The Empire State Building is a 102-story Art Deco skyscraper in Midtown Manhattan. It was designed by Shreve, Lamb & Harmon and built from 1930 to 1931. The building has a roof height of 380 m and stands a total of 443.2 m tall, including its antenna. The Empire State Building stood as the world's tallest building until the construction of the World Trade Center in 1970; following the latter's collapse in 2001, the Empire State Building was again the city's tallest skyscraper until 2012. As of 2020, the building is the seventh-tallest building in New York City, the ninth-tallest completed skyscraper in the United States, the 49th-tallest in the world, and the sixth-tallest freestanding structure in the Americas.
The site of the Empire State Building, in Midtown South on the west side of Fifth Avenue between West 33rd and 34th Streets, was developed in 1893 as the Waldorf–Astoria Hotel. In 1929, Empire State Inc. acquired the site and devised plans for a skyscraper there. The design for the Empire State Building was changed fifteen times until it was ensured to be the world's tallest building. Construction started on March 17, 1930, and the building opened thirteen and a half months afterward on May 1, 1931. Despite favorable publicity related to the building's construction, because of the Great Depression and World War II, its owners did not make a profit until the early 1950s.
The building's Art Deco architecture, height, and observation decks have made it a popular attraction. Around four million tourists from around the world annually visit the building's 86th- and 102nd-floor observatories; an additional indoor observatory on the 80th floor opened in 2019. The Empire State Building is an American cultural icon: it has been featured in more than 250 TV shows and movies since the film King Kong was released in 1933. The building's size has become the global standard of reference to describe the height and length of other structures. A symbol of New York City, the building has been named as one of the Seven Wonders of the Modern World by the American Society of Civil Engineers. It was ranked first on the American Institute of Architects' List of America's Favorite Architecture in 2007. Additionally, the Empire State Building and its ground-floor interior were designated city landmarks by the New York City Landmarks Preservation Commission in 1980.References:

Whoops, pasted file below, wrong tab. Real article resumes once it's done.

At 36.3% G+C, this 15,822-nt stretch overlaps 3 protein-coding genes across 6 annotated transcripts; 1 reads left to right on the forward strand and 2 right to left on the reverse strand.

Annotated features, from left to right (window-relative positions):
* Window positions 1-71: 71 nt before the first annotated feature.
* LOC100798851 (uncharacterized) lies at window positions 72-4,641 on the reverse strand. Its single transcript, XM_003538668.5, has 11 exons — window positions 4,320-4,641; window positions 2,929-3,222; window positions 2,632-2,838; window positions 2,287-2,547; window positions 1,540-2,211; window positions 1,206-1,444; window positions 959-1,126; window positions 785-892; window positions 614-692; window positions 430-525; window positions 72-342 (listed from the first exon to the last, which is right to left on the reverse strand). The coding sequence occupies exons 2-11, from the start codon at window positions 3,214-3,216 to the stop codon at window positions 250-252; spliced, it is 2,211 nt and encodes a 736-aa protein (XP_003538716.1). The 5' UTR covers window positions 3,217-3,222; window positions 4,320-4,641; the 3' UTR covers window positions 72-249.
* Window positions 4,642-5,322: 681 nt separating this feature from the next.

Monte d"Accoddi is a Neolithic archaeological site in northern Sardinia, located in the territory of Sassari. The site consists of a massive raised stone platform thought to have been an altar. It was constructed by the Ozieri culture or earlier, with the oldest parts dated to around 4,000–3,650 BC.
The site was discovered in 1954 in a field owned by the Segni family. No chambers or entrances to the mound have been found, leading to the presumption it was an altar, a temple or a step pyramid. It may have also served an observational function, as its square plan is coordinated with the cardinal points of the compass.
The initial Ozieri structure was abandoned or destroyed around 3000 BC, with traces of fire found in the archeological evidence. Around 2800 BC the remains of the original structure were completely covered with a layered mixture of earth and stone, and large blocks of limestone were then applied to establish a second platform, truncated by a step pyramid (36 m × 29 m, about 10 m in height), accessible by means of a second ramp, 42 m long, built over the older one. This second temple resembles contemporary Mesopotamian ziggurats, and is attributed to the Abealzu-Filigosa culture.
Archeological excavations from the chalcolithic Abealzu-Filigosa layers indicate the Monte d"Accoddi was used for animal sacrifice, with the remains of sheep, cattle, and swine recovered in near equal proportions. It is among the earliest known sacrificial sites in Western Europe.
The site appears to have been abandoned again around 1800 BC, at the onset of the Nuragic age.
The monument was partially reconstructed during the 1980s. It is open to the public and accessible by the old route of SS131 highway, near the hamlet of Ottava. It is 14,9 km from Sassari and 45 km from Alghero. There is no public transportation to the site. The opening times vary throughout the year.